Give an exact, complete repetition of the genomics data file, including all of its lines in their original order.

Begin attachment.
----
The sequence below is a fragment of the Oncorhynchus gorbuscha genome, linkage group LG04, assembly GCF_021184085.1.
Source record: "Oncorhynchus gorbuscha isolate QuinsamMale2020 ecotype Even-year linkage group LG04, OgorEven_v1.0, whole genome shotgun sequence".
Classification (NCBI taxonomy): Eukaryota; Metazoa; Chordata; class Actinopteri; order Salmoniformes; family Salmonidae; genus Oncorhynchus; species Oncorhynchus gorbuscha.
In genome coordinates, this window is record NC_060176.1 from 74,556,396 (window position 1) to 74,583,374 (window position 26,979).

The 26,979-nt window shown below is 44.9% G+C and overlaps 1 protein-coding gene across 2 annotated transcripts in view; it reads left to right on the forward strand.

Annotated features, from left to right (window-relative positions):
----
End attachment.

The sequence below is a fragment of the Oncorhynchus gorbuscha genome, linkage group LG04, assembly GCF_021184085.1.
Source record: "Oncorhynchus gorbuscha isolate QuinsamMale2020 ecotype Even-year linkage group LG04, OgorEven_v1.0, whole genome shotgun sequence".
Classification (NCBI taxonomy): Eukaryota; Metazoa; Chordata; class Actinopteri; order Salmoniformes; family Salmonidae; genus Oncorhynchus; species Oncorhynchus gorbuscha.
In genome coordinates, this window is record NC_060176.1 from 74,556,396 (window position 1) to 74,583,374 (window position 26,979).

The 26,979-nt window shown below is 44.9% G+C and overlaps 1 protein-coding gene across 2 annotated transcripts in view; it reads left to right on the forward strand.

Annotated features, from left to right (window-relative positions):